Why can't 64-bit Windows unwind the stack during an exception, if the stack crosses the kernel boundary - when 32-bit Windows can?
The context of this entire question comes from:
In 32-bit Windows, if i throw an exception in my user mode code, that was called back from kernel mode code, that was called from my user mode code, e.g:
User mode Kernel Mode ------------------ ------------------- CreateWindow(...); ------> NtCreateWindow(...) | WindowProc <---------------------+
the Structured Exception Handling (SEH) in Windows can unwind the stack, unwinding back through kernel mode, back into my user code, where i can handle the exception and i see a valid stack trace.
But not in 64-bit Windows
64-bit editions of Windows cannot do this:
For complicated reasons, we cannot propagate the exception back on 64-bit operating systems (amd64 and IA64). This has been the case ever since the first 64-bit release of Server 2003. On x86, this isn’t the case – the exception gets propagated through the kernel boundary and would end up walking the frames back
And since there's no way to walk back a reliable stack trace in this case, the had to make a decision: let you see the non-nonsensical exception, or hide it altogether:
The kernel architects at the time decided to take the conservative AppCompat-friendly approach – hide the exception, and hope for the best.
The article goes on to talk about how this was how all 64-bit Windows operating systems behaved:
- Windows XP 64-bit
- Windows Server 2003 64-bit
- Windows Vista 64-bit
- Windows Server 2008 64-bit
But starting with Windows 7 (and Windows Server 2008), the architects changed their minds - sort of. For only 64-bit applications (not 32-bit applications), they would (by default) stop suppressing these user-kernel-user exceptions. So, by default, on:
- Windows 7 64-bit
- Windows Server 2008
all 64-bit applications will see these exceptions, where they never used to see them.
In Windows 7, when a native x64 application crashes in this fashion, the Program Compatibility Assistant is notified. If the application doesn’t have a Windows 7 Manifest, we show a dialog telling you that PCA has applied an Application Compatibility shim. What does this mean? This means, that the next time you run your application, Windows will emulate the Server 2003 behavior and make the exception disappear. Keep in mind, that PCA doesn’t exist on Server 2008 R2, so this advice doesn’t apply.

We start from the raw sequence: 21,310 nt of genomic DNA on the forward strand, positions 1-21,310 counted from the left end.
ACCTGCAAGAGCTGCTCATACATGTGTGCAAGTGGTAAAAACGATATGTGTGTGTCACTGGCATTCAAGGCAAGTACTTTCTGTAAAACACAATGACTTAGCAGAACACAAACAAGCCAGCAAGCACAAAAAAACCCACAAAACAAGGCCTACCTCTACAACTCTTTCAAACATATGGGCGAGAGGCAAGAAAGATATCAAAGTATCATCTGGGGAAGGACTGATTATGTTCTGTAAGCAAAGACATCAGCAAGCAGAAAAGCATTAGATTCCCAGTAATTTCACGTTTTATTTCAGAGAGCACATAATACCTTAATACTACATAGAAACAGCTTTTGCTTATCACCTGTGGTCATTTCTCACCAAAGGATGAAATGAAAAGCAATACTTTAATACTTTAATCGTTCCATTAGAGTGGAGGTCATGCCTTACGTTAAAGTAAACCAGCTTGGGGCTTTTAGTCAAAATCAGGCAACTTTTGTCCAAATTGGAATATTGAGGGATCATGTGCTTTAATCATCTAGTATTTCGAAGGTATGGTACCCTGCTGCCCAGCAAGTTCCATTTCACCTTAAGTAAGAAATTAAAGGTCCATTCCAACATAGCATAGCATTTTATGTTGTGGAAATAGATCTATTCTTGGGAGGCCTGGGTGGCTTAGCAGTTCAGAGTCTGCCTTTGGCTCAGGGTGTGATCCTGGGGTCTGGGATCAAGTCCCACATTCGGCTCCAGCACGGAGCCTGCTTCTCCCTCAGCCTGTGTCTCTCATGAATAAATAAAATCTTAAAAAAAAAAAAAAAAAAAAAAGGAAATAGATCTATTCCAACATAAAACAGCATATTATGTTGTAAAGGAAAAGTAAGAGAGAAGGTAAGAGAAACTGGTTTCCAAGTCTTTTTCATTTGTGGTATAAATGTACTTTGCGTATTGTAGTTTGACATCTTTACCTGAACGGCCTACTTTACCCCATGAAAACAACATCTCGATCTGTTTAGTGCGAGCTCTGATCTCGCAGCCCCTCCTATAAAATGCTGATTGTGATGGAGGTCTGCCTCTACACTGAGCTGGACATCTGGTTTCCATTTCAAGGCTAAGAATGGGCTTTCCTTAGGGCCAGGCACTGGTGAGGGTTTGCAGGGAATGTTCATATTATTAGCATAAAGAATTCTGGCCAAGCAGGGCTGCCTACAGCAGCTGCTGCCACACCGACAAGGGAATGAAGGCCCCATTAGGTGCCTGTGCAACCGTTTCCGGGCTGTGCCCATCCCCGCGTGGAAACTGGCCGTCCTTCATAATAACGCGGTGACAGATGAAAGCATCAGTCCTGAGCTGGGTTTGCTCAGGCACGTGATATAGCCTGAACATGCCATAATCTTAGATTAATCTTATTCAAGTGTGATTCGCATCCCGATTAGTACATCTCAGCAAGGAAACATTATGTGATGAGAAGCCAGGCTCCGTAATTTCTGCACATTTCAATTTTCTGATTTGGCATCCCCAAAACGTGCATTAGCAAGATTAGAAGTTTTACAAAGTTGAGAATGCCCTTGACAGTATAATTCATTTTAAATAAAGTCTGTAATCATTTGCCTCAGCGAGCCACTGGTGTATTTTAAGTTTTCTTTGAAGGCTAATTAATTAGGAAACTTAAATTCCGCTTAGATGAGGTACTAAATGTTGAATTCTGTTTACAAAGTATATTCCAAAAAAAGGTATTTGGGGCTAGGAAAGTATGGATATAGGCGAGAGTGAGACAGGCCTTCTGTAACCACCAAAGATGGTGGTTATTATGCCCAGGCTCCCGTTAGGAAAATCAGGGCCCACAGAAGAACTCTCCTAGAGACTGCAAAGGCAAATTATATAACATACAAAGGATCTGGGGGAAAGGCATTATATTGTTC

So the question
The question is why is 64-bit Windows unable to unwind a stack back through a kernel transition, while 32-bit editions of Windows can?
The only hint is:
For complicated reasons, we cannot propagate the exception back on 64-bit operating systems (amd64 and IA64).
The hint is it's complicated.
i may not understand the explanation, as i'm not an operating system developer - but i'd like a shot at knowing why.
Update: Hotfix to stop suppressing 32-bit apps
Microsoft has released a hotfix enables 32-bit applications to also no longer have the exceptions suppressed:
KB976038: Exceptions that are thrown from an application that runs in a 64-bit version of Windows are ignored
- An exception that is thrown in a callback routine runs in the user mode.
In this scenario, this exception does not cause the application to crash. Instead, the application enters into an inconsistent state. Then, the application throws a different exception and crashes.
A user mode callback function is typically an application-defined function that is called by a kernel mode component. Examples of user mode callback functions are Windows procedures and hook procedures. These functions are called by Windows to process Windows messages or to process Windows hook events.
The hotfix then lets you stop Windows from eating the exceptions globally:
HKLM\SOFTWARE\Microsoft\Windows NT\CurrentVersion\Image File Execution Options DisableUserModeCallbackFilter: DWORD = 1
HKLM\SOFTWARE\Microsoft\Windows NT\CurrentVersion\Image File Execution Options\Notepad.exe DisableUserModeCallbackFilter: DWORD = 1
The behavior was also documented on XP and Server 2003 in KB973460:
- Exceptions that are thrown from a 64-bit application that is running in the 64-bit editions of Windows Server 2003 or of Windows XP Professional are silently ignored
i found another hint when investigating using xperf to capture stack traces on 64-bit Windows:
Disable Paging Executive
In order for tracing to work on 64-bit Windows you need to set the DisablePagingExecutive registry key. This tells the operating system not to page kernel mode drivers and system code to disk, which is a prerequisite for getting 64-bit call stacks using xperf, because 64-bit stack walking depends on metadata in the executable images, and in some situations the xperf stack walk code is not allowed to touch paged out pages. Running the following command from an elevated command prompt will set this registry key for you.
REG ADD "HKLM\System\CurrentControlSet\Control\Session Manager\Memory Management" -v DisablePagingExecutive -d 0x1 -t REG_DWORD -f
After setting this registry key you will need to reboot your system before you can record call stacks. Having this flag set means that the Windows kernel locks more pages into RAM, so this will probably consume about 10 MB of additional physical memory.
This gives the impression that in 64-bit Windows (and only in 64-bit Windows), you are not allowed to walk kernel stacks because there might be pages out on disk.